My daughter in her black velvet helmet and leather boots sits up tall on Buddy the pony, whose chocolate coat is glossy in the setting sun. Each blade of grass is illuminated, verdant green sharp against shadow. After the hot, terrible days of July when summer seemed to be suspended, endless fighting and humidity, insult and injury, the season has turned and I’ve felt a chill in the night air— the first chill that carries, as Elizabeth Strout puts it, “that subtle undercurrent of old longings and new chances that Autumn often brings.”
This evening my daughter, nearly 7, is poised on a gentle pony, and I have nothing to do but lounge in the grass and watch. We ate our fat heirloom tomatoes for dinner with salt and olive oil, fresh pesto and corn on the cob. Summer’s bounty overflows on the windowsills— sungolds and Romas, chili peppers and cucumbers, huge bushes of sweet basil, its green peppery scent intoxicating, begging to be devoured before frost.
Time plays tricks with the light. Is this really my first child riding a large, four-legged animal, trotting on a lunge line, leaning forward into his mane? Her long hair hangs in a straight ponytail down her back, the mere sight of which fills me with tenderness for her, who is growing up at the speed of an August garden. This summer A. learned to swim; she taught herself up at the pond, approaching the task with grave dedication. She wanted to swim out to the dock like the other 6-year-old at the beach, and though the undertaking was neither fun nor easy, within two days she was doggy-paddling solo. Soon she was trying to swim underwater, then attempting a dive, each new frontier requiring serious effort.
Of course C. (nearly 5) followed suit and managed a wild doggy-paddle of churning limbs, her round face barely staying above water. “Controlled drowning,” her Dad called it. C. threw her body off the dock with total abandon, jumping hard from a running start, thrilled with the flight and immersion into another element without any thought of consequences. I recognized and feared her reckless nature. By her birthday she’d learned how to float– my baby, belly-up in the cold Maine ocean, vulnerable and soft as a fish.
August teems with cricket-song and goldenrod, the late light drenching me like liquid amber I’d drink if I could, store in my cells for the dark months ahead. School starts in a week and my children are another year older, and suddenly it seems I’m staring down the barrel of the rest of my life, the calendar pages turning, more endings and beginnings, Kindergarten, First Grade, Second Grade…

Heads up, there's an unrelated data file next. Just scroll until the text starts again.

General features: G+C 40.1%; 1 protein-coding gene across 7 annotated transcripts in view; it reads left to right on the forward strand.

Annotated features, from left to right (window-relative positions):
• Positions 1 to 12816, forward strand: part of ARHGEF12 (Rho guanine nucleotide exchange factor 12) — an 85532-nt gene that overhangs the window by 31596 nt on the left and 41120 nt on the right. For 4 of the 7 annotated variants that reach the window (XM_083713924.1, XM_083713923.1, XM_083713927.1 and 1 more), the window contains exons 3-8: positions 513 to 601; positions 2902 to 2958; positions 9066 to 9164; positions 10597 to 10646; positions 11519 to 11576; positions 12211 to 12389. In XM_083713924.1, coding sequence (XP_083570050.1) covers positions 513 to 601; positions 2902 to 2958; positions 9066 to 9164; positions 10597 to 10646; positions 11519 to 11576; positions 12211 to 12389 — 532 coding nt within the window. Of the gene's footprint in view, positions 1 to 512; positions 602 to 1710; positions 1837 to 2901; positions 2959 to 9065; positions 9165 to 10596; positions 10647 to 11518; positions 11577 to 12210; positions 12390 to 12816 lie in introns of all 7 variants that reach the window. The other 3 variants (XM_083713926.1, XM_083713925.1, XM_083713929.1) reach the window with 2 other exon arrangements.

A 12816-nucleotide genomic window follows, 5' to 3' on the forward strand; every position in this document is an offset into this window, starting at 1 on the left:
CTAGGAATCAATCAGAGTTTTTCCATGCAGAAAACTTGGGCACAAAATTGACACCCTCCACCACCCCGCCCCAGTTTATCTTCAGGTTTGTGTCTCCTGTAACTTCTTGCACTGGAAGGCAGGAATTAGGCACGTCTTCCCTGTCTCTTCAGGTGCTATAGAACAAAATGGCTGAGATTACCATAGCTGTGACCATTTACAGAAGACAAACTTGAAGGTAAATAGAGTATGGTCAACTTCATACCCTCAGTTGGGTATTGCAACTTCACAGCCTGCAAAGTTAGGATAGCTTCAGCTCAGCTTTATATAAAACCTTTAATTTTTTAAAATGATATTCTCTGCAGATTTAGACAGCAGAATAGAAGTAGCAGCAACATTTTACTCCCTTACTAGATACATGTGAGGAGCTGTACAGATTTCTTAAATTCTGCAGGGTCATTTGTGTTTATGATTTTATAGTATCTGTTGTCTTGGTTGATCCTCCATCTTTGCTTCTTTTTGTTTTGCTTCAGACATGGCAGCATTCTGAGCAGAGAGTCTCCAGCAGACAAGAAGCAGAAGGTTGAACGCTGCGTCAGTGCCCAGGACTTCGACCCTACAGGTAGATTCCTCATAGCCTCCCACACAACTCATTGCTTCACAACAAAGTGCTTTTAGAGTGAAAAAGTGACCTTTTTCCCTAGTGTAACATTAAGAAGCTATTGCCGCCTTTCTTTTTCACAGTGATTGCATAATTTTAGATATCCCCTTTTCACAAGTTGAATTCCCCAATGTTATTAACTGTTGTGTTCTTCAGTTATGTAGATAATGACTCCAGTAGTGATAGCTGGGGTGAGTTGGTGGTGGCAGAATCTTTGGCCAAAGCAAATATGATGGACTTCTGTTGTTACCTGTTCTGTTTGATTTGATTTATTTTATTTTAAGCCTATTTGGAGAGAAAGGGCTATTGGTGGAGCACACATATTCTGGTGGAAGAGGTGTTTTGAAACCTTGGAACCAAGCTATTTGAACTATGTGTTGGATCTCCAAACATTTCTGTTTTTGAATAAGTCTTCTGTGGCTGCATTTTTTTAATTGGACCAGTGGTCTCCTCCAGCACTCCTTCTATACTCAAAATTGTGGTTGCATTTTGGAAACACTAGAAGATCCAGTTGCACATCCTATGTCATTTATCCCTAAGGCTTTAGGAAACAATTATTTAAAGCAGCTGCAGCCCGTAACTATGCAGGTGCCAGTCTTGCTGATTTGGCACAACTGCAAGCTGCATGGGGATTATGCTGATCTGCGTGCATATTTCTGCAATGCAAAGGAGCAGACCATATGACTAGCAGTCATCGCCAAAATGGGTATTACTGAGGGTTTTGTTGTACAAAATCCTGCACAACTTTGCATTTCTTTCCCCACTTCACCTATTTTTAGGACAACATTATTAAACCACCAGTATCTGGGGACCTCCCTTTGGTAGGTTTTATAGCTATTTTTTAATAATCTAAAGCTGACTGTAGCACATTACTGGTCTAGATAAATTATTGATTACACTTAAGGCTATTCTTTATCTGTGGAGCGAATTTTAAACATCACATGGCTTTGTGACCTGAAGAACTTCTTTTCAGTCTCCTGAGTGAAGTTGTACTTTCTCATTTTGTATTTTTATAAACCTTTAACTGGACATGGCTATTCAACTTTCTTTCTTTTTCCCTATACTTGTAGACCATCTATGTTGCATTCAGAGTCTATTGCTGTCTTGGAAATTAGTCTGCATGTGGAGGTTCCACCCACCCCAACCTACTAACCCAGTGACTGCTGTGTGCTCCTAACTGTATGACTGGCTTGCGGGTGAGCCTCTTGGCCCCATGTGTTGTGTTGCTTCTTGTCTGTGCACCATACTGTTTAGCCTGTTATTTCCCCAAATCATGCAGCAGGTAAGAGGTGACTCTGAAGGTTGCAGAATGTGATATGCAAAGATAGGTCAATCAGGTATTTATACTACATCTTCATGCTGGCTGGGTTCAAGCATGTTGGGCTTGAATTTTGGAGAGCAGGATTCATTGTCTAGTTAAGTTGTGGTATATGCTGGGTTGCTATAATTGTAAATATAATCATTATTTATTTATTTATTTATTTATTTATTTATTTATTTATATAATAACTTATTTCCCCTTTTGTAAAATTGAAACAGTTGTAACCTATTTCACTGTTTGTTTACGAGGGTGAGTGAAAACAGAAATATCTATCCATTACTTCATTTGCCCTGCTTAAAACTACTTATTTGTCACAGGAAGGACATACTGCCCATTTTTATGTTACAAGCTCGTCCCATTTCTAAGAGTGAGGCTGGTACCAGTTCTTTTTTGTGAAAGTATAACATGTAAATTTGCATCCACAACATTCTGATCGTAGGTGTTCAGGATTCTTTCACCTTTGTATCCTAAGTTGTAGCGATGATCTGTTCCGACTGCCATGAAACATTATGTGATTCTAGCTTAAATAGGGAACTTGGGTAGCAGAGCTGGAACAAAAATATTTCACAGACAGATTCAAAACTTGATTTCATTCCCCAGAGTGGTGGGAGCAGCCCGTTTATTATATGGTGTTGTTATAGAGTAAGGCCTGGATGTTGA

The years tick by like mile markers on the Interstate, like the wise, older parents promised they would when we were deep in The Baby Cave, cuddled up with barely enough air for four beings to breathe—caught in the timeless cycle of nursing and napping. Now we’re standing beyond the mouth of the Cave and another summer is gone and sometimes I leap forward a decade and the girls are 15 and 17, going to parties, taking Drivers Ed, visiting colleges. I have to stop myself before I drown in nostalgia for the life passing before my eyes.
“When you’re 50,” he replies, and she accepts.
We can’t even recognize danger when we see it, don’t know there’s yellow-jacket nest under our front porch—predatory wasps zooming in and out. When I get stung, the pain is bright and searing, impossible such strong venom could come from a small insect. For hours my arm pulses with lighting forks of pain. I pray it won’t happen to the girls too, but then it does, a wasp alights on A’s pinky and clings, and I have to flick it off then carry her, screaming, into the kitchen and put her hand in a bowl of ice. It’s the shock as much as the pain, how one minute she’s happily coasting on her new scooter and the next she’s shot through the finger with venom. I promise her it will get better, that tomorrow it will be barely an itch, but she doesn’t believe me.
There are much worse things to happen to a young girl, of course. There are children suffering from hunger and sickness, children living through war and disaster, children who endure terrible pain at the hands of those they love, pain I cannot imagine on a green hillside surrounded by horses, basking in the late summer sun.
Down the valley, the river winds like a black snake through our town, the same river that freezes in the coldest winters, the river I once skied for several miles when I was pregnant with A. There was no snow anywhere that December but you could ski on the river, and I trusted the ice pack to hold our weight. I glided north down the very center, the ice shifting, twanging like a plucked wire. I was in thrall with risk and thought I was invincible but I was only foolish and lucky, blind to the journey ahead of me. Still, the ice didn’t break—it held us both up.